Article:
I've finished my current WIP. First of all "Yeah - it's done". Second, what do I do now?
I normally the put the SFD away for a month to percolate before starting the rewrite. I find this helps me attack the rewrite with fresh eyes.
What do you guys do?
Whether he succumbs to the lady and is happy, or succumbs and is painfully rejected/disillusioned, you have a good event for character development. Should be fun to write it.
I'm having to do the love scene from memory - I'm past it now. ;)
Whether she jilts him or dies is to be decided, but I am writing a crime thriller so...
Well, good luck! I'm embarking on a serial killer scenario, a new thing for me.
Tee hee, serial killer? I don't know why cornflakes arouse so much anger in people. I can take them or leave them. ;)
I've always been bothered by the idea of a character having to change in a story. It blocked me for a long time. I've now disagree with it being a requirement. Especially if you are writing a series character.
I mean does Jack Reacher change? Do Elvis Cole and Joe Pike change? No.
I think a better way to look at it is how is your series character affected by the events in your story. How doe he/she feel about what is going on around them? What does he/she do as a result of experiencing those things? Those are the things you need to show to the reader, not change but reaction.
If your character is not affected by the events in your story, then I think you have a problem.
"If your character is not affected by the events in your story, then I think you have a problem."
Couldn't agree more with that. Change is probably needed if your character is young - less important for a mature individual.
In any event, the story must be gripping. Otherwise all bets are...
I think it depends on the story. Certainly characters can change, those who thought they were weak grow strong, a person who's never been in love falls in love, etc. etc. I just hate hearing how its a rule. That a character MUST change or the story doesn't work. I don't buy that. Affected, yes. Changed. no, not necessarily.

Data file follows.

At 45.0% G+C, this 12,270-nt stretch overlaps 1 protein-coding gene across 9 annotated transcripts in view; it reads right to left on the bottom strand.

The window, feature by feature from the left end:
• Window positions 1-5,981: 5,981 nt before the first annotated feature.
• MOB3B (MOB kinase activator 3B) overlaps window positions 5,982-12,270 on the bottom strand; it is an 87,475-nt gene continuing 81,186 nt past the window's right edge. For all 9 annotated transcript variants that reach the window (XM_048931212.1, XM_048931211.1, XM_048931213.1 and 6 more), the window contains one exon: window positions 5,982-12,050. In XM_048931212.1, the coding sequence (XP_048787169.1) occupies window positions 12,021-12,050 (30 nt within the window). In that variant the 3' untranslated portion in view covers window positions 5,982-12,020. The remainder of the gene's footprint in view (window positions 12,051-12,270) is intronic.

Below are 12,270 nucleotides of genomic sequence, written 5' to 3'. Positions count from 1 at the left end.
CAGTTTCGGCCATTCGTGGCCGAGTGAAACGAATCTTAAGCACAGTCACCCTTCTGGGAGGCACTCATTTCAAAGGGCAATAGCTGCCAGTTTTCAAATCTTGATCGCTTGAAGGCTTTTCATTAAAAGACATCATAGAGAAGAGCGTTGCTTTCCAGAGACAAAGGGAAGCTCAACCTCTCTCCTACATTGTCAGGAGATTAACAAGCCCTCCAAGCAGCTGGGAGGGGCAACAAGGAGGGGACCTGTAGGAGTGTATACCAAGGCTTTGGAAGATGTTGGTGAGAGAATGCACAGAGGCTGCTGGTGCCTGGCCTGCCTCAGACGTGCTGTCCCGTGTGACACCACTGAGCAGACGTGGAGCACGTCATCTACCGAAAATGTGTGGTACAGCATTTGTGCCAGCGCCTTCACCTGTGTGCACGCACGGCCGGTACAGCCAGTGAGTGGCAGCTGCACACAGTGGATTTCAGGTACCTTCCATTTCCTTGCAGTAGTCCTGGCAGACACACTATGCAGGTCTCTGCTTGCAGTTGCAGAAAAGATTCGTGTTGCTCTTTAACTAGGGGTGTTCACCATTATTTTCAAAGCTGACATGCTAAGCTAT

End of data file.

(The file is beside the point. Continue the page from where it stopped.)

To true, David.
I improve my first draft as I go. I leave gaps and then as I progress and find out more to develop my original skeletal idea, I fill them in and tidy up the language a bit and take characters out if there are too many. I tend to get crowded out with interesting people and have to tell some of them to wait until the next book.
When I've done all this I put it away, then reread it in a while, do a second version of it and ask somebody to read it.
I've tried writing a rough first draft but I find if I have too much to do for the second draft, I get completely bogged down, can't see the wood for the trees and any other cliche you like for not ever getting it done due to terminal confusion.
Been there too. The SFD of my first completed novel (December 2012), ran to 120k words. I tried to cram what turned out to be two complete stories into one book and got hopelessly lost in the rewrite.
I plan to return to that book this year and split the stories into crime mystery, and romantic suspense, respectively. There will be huge holes in each novel, but filling them in is the fun part. Sort of.
I generally work on one project at a time, and I put together a fairly detailed outline.
I have found what works best for me is to do my first draft completely through using my outline. Once I'm done, I re-read and re-write it a second time in its entirety, creating a second draft.
After that I print it out (about twenty-five pages at a time for a novel) and read it out loud and slowly and mark changes on the paper draft. Finally, I key those changes into the final draft. That means I've been through the thing four times.
Finally, I send it to my editor and move on to the next project.
When I get it back from the editor, I make the final corrections and its off to print
Good luck with the book and the series.
I like the sound of the reading out loud part. I normally reserve that for dialogue unless there's a particularly complicated piece of narration. I also print off a hard copy when I'm near the final draft. It's amazing how many errors you find when reading from paper.
Thanks for the wishes and good luck with the sales. :)